The Folly in the City is packed, with every table taken. The greeters on the door are struggling to cope with sudden influxes of the baying, harassed and hungry city crowd. It’s loud, bustling, busy and slightly manic. The bar is heaving. The waitresses never stop and they skid to a halt when I try to stop them to ask for yet another coffee or a mac ‘n’ cheese side dish. They don’t tut at me – they never do – but there are more important, bigger tables to serve with the prospect of more cash in hand from tips. My drinks take an age, but it’s fine – in fact, the waitress tells me honestly she forgot to order it so it’s on the house. That’s great service to offer whilst under pressure, making me feel like less of a nuisance. I can eat, drink, work and watch.
You would never ever sit here and think this is now a slightly nervous, apprehensive and anxious sector. That the combined cost pressures (many government driven) of rent increases, rate increases, apprenticeship levies, minimum wage increases and food cost inflation are deeply worrying to those that operate bars and restaurants like this one. While customers here eat, drink, laugh and gossip, operators are trying not to think themselves into recession and what they might do in that catastrophic economic scenario.
Now though, operators are reacting to the current scenario in a number of ways with their offer. Faced with suppliers and wholesalers demanding up to 6% food price increases in October, many operators raised prices in November, helping to generate some great like-for-like sales performances over Christmas (albeit not all including pricing in their like-for-like figures). Undoubtedly, more price increases, sooner rather than later, are about to hit. No operator wants margin dilution. The customer will have to pay.
While menu food pricing has moved upwards, it’s wine pricing that has really taken the body blow, with house wines often difficult to find under £20. Wine lists have had to change at short notice. Wine suppliers have been changed quickly where they haven’t been able to respond flexibly to the new dynamic (or haven’t wanted to). Soft drinks have also had to take some of the pain, understandably.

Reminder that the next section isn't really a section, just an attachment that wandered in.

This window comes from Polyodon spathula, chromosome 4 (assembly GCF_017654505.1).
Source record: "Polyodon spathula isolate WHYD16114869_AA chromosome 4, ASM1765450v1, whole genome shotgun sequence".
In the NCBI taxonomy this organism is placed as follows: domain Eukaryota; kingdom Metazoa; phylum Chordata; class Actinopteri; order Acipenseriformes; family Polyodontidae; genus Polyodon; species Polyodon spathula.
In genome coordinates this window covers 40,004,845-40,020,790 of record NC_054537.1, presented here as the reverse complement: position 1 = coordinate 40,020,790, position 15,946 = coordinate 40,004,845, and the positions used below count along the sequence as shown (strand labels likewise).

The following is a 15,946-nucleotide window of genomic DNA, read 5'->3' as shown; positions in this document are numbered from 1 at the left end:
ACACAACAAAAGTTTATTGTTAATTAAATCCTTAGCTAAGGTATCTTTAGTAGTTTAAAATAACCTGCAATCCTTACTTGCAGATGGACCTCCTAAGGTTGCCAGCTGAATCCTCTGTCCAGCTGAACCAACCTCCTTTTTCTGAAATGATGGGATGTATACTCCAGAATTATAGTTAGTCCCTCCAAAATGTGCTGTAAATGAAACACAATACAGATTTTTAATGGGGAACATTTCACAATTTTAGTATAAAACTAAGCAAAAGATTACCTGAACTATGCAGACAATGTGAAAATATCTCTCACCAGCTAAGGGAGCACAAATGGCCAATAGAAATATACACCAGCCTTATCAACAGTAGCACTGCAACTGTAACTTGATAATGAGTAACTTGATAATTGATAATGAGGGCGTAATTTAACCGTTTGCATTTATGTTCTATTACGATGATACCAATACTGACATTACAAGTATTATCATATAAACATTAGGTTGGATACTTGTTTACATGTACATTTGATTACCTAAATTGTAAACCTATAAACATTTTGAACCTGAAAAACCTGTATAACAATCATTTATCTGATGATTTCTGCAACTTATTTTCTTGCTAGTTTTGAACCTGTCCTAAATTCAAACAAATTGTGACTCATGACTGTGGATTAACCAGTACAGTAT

Menu dishes have been uncoupled. Items that used to form a constituent part of a dish have now moved to sides and charged accordingly. It is now the customer’s decision whether to buy or not – spend per head has increased and margins have been preserved.
Portion sizes have also reduced and some dishes moved on to smaller plates so they don’t look too puny. Dish presentation changes have been dramatic in some cases – at one high-street casual dining brand I ate in recently, it felt as though everything that could have been removed from the plate had been. My inch-deep shepherd’s pie looked forlorn on its own with no attempt to create plate fill. It’s a hard balance. Preserving margins and minimising pricing impact, all while trying to maintain value-for-money perceptions, is really challenging. At the same time, much can (and has) been done in menu design – and that really is both an art form and a mathematical exercise.
This is only the start. I know (as you do) many operators who have stopped expansion and are now actively selling sites. I know others who are now cutting both head office and site-based teams. ‘Nice to have’s’ that may have been considered integral to the brand offer are now being removed. The move to more cost-effective digital marketing is really moving apace. It does feel like all hands to the pump in a real effort to get through this year unscathed.
Operator ingenuity and creativity will, as usual, ensure the best survive. They have to – because the bigger challenge of talent recruitment and management in a world outside of the single market is coming over the horizon. People, not product and pricing, is the bigger threat to our market. It’s a threat that these diners and drinkers aren’t even aware of – yet.